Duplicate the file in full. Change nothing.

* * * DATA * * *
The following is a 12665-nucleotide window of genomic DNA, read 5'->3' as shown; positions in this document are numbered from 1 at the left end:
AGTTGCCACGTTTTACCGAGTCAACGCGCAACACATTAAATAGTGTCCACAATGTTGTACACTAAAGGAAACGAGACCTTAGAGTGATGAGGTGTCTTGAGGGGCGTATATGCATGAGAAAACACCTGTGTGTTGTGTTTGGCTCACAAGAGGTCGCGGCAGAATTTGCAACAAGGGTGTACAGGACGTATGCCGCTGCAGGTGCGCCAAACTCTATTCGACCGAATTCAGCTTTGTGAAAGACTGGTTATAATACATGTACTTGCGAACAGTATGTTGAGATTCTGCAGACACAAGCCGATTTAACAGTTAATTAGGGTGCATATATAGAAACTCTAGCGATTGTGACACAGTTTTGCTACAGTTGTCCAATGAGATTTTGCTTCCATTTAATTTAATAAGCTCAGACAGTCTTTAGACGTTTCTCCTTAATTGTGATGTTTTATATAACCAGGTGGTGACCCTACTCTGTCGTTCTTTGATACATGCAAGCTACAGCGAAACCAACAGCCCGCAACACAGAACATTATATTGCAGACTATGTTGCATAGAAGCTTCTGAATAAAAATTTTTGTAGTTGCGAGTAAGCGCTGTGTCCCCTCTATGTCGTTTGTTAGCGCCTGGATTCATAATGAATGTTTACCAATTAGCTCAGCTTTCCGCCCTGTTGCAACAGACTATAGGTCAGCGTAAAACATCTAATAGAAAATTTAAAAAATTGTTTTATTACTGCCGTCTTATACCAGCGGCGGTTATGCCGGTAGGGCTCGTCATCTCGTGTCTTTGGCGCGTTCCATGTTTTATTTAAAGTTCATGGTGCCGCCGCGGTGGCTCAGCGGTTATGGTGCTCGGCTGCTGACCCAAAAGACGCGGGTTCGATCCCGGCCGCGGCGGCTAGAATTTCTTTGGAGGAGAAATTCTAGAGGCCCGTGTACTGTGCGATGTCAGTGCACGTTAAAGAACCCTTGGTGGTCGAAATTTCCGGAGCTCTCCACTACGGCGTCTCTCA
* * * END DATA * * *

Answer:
The following is a 12665-nucleotide window of genomic DNA, read 5'->3' as shown; positions in this document are numbered from 1 at the left end:
AGTTGCCACGTTTTACCGAGTCAACGCGCAACACATTAAATAGTGTCCACAATGTTGTACACTAAAGGAAACGAGACCTTAGAGTGATGAGGTGTCTTGAGGGGCGTATATGCATGAGAAAACACCTGTGTGTTGTGTTTGGCTCACAAGAGGTCGCGGCAGAATTTGCAACAAGGGTGTACAGGACGTATGCCGCTGCAGGTGCGCCAAACTCTATTCGACCGAATTCAGCTTTGTGAAAGACTGGTTATAATACATGTACTTGCGAACAGTATGTTGAGATTCTGCAGACACAAGCCGATTTAACAGTTAATTAGGGTGCATATATAGAAACTCTAGCGATTGTGACACAGTTTTGCTACAGTTGTCCAATGAGATTTTGCTTCCATTTAATTTAATAAGCTCAGACAGTCTTTAGACGTTTCTCCTTAATTGTGATGTTTTATATAACCAGGTGGTGACCCTACTCTGTCGTTCTTTGATACATGCAAGCTACAGCGAAACCAACAGCCCGCAACACAGAACATTATATTGCAGACTATGTTGCATAGAAGCTTCTGAATAAAAATTTTTGTAGTTGCGAGTAAGCGCTGTGTCCCCTCTATGTCGTTTGTTAGCGCCTGGATTCATAATGAATGTTTACCAATTAGCTCAGCTTTCCGCCCTGTTGCAACAGACTATAGGTCAGCGTAAAACATCTAATAGAAAATTTAAAAAATTGTTTTATTACTGCCGTCTTATACCAGCGGCGGTTATGCCGGTAGGGCTCGTCATCTCGTGTCTTTGGCGCGTTCCATGTTTTATTTAAAGTTCATGGTGCCGCCGCGGTGGCTCAGCGGTTATGGTGCTCGGCTGCTGACCCAAAAGACGCGGGTTCGATCCCGGCCGCGGCGGCTAGAATTTCTTTGGAGGAGAAATTCTAGAGGCCCGTGTACTGTGCGATGTCAGTGCACGTTAAAGAACCCTTGGTGGTCGAAATTTCCGGAGCTCTCCACTACGGCGTCTCTCA